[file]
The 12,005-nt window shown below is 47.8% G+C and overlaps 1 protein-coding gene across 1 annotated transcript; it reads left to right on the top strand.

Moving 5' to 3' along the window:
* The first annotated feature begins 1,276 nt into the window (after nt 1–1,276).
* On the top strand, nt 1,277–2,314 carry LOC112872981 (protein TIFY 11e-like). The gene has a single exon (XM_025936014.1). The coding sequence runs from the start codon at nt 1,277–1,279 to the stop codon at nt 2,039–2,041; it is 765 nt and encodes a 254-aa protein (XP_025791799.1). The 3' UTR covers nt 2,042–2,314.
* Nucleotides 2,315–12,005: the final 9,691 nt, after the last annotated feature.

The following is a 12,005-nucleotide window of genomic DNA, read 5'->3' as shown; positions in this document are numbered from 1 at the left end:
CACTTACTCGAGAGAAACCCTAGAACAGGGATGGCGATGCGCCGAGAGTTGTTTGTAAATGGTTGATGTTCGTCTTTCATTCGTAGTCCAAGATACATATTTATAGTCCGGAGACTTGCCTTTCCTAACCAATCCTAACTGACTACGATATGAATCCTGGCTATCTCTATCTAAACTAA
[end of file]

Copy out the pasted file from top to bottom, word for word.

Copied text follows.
The 12,005-nt window shown below is 47.8% G+C and overlaps 1 protein-coding gene across 1 annotated transcript; it reads left to right on the top strand.

Moving 5' to 3' along the window:
* The first annotated feature begins 1,276 nt into the window (after nt 1–1,276).
* On the top strand, nt 1,277–2,314 carry LOC112872981 (protein TIFY 11e-like). The gene has a single exon (XM_025936014.1). The coding sequence runs from the start codon at nt 1,277–1,279 to the stop codon at nt 2,039–2,041; it is 765 nt and encodes a 254-aa protein (XP_025791799.1). The 3' UTR covers nt 2,042–2,314.
* Nucleotides 2,315–12,005: the final 9,691 nt, after the last annotated feature.

The following is a 12,005-nucleotide window of genomic DNA, read 5'->3' as shown; positions in this document are numbered from 1 at the left end:
CACTTACTCGAGAGAAACCCTAGAACAGGGATGGCGATGCGCCGAGAGTTGTTTGTAAATGGTTGATGTTCGTCTTTCATTCGTAGTCCAAGATACATATTTATAGTCCGGAGACTTGCCTTTCCTAACCAATCCTAACTGACTACGATATGAATCCTGGCTATCTCTATCTAAACTAA